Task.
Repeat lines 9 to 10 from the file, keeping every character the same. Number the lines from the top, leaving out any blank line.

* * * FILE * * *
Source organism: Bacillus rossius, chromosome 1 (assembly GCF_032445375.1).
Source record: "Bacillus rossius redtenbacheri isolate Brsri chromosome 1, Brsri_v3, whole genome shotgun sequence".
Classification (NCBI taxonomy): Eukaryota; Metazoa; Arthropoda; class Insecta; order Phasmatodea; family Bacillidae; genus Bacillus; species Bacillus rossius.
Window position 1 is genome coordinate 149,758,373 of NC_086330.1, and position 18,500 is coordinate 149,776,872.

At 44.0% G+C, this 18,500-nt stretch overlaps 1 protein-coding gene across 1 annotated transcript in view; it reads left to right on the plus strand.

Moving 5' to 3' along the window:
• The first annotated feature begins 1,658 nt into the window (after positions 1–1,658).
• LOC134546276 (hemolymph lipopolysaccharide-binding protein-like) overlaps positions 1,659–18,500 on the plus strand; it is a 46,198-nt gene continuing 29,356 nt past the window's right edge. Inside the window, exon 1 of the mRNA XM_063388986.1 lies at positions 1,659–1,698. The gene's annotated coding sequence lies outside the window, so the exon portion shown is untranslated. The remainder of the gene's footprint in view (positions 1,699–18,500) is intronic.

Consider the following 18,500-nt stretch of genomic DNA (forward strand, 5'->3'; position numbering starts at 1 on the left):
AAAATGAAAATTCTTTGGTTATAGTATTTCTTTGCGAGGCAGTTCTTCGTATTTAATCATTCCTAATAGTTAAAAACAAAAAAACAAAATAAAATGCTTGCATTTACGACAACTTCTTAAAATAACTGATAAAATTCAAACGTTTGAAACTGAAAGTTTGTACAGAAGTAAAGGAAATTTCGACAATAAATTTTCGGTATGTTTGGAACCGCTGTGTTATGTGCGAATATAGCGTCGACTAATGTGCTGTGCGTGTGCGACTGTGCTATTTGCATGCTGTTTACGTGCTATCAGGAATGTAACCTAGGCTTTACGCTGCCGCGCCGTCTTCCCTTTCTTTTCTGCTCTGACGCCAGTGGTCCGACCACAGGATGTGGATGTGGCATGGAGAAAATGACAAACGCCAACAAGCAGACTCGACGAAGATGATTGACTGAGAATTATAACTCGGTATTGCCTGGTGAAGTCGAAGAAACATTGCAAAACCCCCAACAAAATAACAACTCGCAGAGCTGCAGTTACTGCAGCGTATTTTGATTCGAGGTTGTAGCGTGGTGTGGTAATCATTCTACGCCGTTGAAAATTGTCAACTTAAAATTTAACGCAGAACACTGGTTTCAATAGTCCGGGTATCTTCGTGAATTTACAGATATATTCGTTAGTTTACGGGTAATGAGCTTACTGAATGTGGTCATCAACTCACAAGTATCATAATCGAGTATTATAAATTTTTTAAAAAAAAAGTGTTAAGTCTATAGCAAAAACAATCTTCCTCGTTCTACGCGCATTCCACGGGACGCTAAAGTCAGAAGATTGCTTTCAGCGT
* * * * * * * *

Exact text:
Consider the following 18,500-nt stretch of genomic DNA (forward strand, 5'->3'; position numbering starts at 1 on the left):
AAAATGAAAATTCTTTGGTTATAGTATTTCTTTGCGAGGCAGTTCTTCGTATTTAATCATTCCTAATAGTTAAAAACAAAAAAACAAAATAAAATGCTTGCATTTACGACAACTTCTTAAAATAACTGATAAAATTCAAACGTTTGAAACTGAAAGTTTGTACAGAAGTAAAGGAAATTTCGACAATAAATTTTCGGTATGTTTGGAACCGCTGTGTTATGTGCGAATATAGCGTCGACTAATGTGCTGTGCGTGTGCGACTGTGCTATTTGCATGCTGTTTACGTGCTATCAGGAATGTAACCTAGGCTTTACGCTGCCGCGCCGTCTTCCCTTTCTTTTCTGCTCTGACGCCAGTGGTCCGACCACAGGATGTGGATGTGGCATGGAGAAAATGACAAACGCCAACAAGCAGACTCGACGAAGATGATTGACTGAGAATTATAACTCGGTATTGCCTGGTGAAGTCGAAGAAACATTGCAAAACCCCCAACAAAATAACAACTCGCAGAGCTGCAGTTACTGCAGCGTATTTTGATTCGAGGTTGTAGCGTGGTGTGGTAATCATTCTACGCCGTTGAAAATTGTCAACTTAAAATTTAACGCAGAACACTGGTTTCAATAGTCCGGGTATCTTCGTGAATTTACAGATATATTCGTTAGTTTACGGGTAATGAGCTTACTGAATGTGGTCATCAACTCACAAGTATCATAATCGAGTATTATAAATTTTTTAAAAAAAAAGTGTTAAGTCTATAGCAAAAACAATCTTCCTCGTTCTACGCGCATTCCACGGGACGCTAAAGTCAGAAGATTGCTTTCAGCGT